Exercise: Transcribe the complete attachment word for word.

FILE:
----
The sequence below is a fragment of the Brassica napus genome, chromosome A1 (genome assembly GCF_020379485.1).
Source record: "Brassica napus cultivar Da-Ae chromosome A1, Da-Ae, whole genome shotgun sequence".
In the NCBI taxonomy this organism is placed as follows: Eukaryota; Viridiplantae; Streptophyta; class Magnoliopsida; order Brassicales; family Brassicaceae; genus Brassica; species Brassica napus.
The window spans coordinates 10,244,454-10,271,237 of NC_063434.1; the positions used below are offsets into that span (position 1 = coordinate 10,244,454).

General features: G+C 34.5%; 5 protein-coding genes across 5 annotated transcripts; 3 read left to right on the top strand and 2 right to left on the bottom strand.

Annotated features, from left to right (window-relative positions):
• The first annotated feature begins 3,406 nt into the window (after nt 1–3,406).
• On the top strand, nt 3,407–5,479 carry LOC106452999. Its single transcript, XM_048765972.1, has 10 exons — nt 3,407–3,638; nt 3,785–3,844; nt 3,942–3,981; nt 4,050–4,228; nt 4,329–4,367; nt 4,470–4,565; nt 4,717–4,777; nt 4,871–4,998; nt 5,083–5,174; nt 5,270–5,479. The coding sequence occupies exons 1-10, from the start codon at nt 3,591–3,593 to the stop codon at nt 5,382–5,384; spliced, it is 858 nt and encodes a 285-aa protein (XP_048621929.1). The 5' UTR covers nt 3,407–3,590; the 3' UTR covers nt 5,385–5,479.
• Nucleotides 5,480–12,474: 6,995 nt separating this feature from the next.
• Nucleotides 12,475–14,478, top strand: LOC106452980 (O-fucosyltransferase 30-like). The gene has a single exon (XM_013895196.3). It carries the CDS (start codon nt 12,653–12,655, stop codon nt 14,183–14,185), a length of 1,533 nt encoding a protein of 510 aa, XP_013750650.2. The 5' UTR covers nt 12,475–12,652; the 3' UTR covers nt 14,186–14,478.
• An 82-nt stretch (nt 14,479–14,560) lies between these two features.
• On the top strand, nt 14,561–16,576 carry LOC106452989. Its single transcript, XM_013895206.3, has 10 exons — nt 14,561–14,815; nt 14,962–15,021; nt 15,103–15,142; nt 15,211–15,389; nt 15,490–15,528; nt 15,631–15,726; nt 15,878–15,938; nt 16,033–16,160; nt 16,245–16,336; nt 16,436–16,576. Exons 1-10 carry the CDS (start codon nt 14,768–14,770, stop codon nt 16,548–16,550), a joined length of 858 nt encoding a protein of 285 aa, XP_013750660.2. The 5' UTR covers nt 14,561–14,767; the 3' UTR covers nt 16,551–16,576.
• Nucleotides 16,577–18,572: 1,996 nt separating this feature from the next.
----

The sequence below is a fragment of the Brassica napus genome, chromosome A1 (genome assembly GCF_020379485.1).
Source record: "Brassica napus cultivar Da-Ae chromosome A1, Da-Ae, whole genome shotgun sequence".
In the NCBI taxonomy this organism is placed as follows: Eukaryota; Viridiplantae; Streptophyta; class Magnoliopsida; order Brassicales; family Brassicaceae; genus Brassica; species Brassica napus.
The window spans coordinates 10,244,454-10,271,237 of NC_063434.1; the positions used below are offsets into that span (position 1 = coordinate 10,244,454).

General features: G+C 34.5%; 5 protein-coding genes across 5 annotated transcripts; 3 read left to right on the top strand and 2 right to left on the bottom strand.

Annotated features, from left to right (window-relative positions):
• The first annotated feature begins 3,406 nt into the window (after nt 1–3,406).
• On the top strand, nt 3,407–5,479 carry LOC106452999. Its single transcript, XM_048765972.1, has 10 exons — nt 3,407–3,638; nt 3,785–3,844; nt 3,942–3,981; nt 4,050–4,228; nt 4,329–4,367; nt 4,470–4,565; nt 4,717–4,777; nt 4,871–4,998; nt 5,083–5,174; nt 5,270–5,479. The coding sequence occupies exons 1-10, from the start codon at nt 3,591–3,593 to the stop codon at nt 5,382–5,384; spliced, it is 858 nt and encodes a 285-aa protein (XP_048621929.1). The 5' UTR covers nt 3,407–3,590; the 3' UTR covers nt 5,385–5,479.
• Nucleotides 5,480–12,474: 6,995 nt separating this feature from the next.
• Nucleotides 12,475–14,478, top strand: LOC106452980 (O-fucosyltransferase 30-like). The gene has a single exon (XM_013895196.3). It carries the CDS (start codon nt 12,653–12,655, stop codon nt 14,183–14,185), a length of 1,533 nt encoding a protein of 510 aa, XP_013750650.2. The 5' UTR covers nt 12,475–12,652; the 3' UTR covers nt 14,186–14,478.
• An 82-nt stretch (nt 14,479–14,560) lies between these two features.
• On the top strand, nt 14,561–16,576 carry LOC106452989. Its single transcript, XM_013895206.3, has 10 exons — nt 14,561–14,815; nt 14,962–15,021; nt 15,103–15,142; nt 15,211–15,389; nt 15,490–15,528; nt 15,631–15,726; nt 15,878–15,938; nt 16,033–16,160; nt 16,245–16,336; nt 16,436–16,576. Exons 1-10 carry the CDS (start codon nt 14,768–14,770, stop codon nt 16,548–16,550), a joined length of 858 nt encoding a protein of 285 aa, XP_013750660.2. The 5' UTR covers nt 14,561–14,767; the 3' UTR covers nt 16,551–16,576.
• Nucleotides 16,577–18,572: 1,996 nt separating this feature from the next.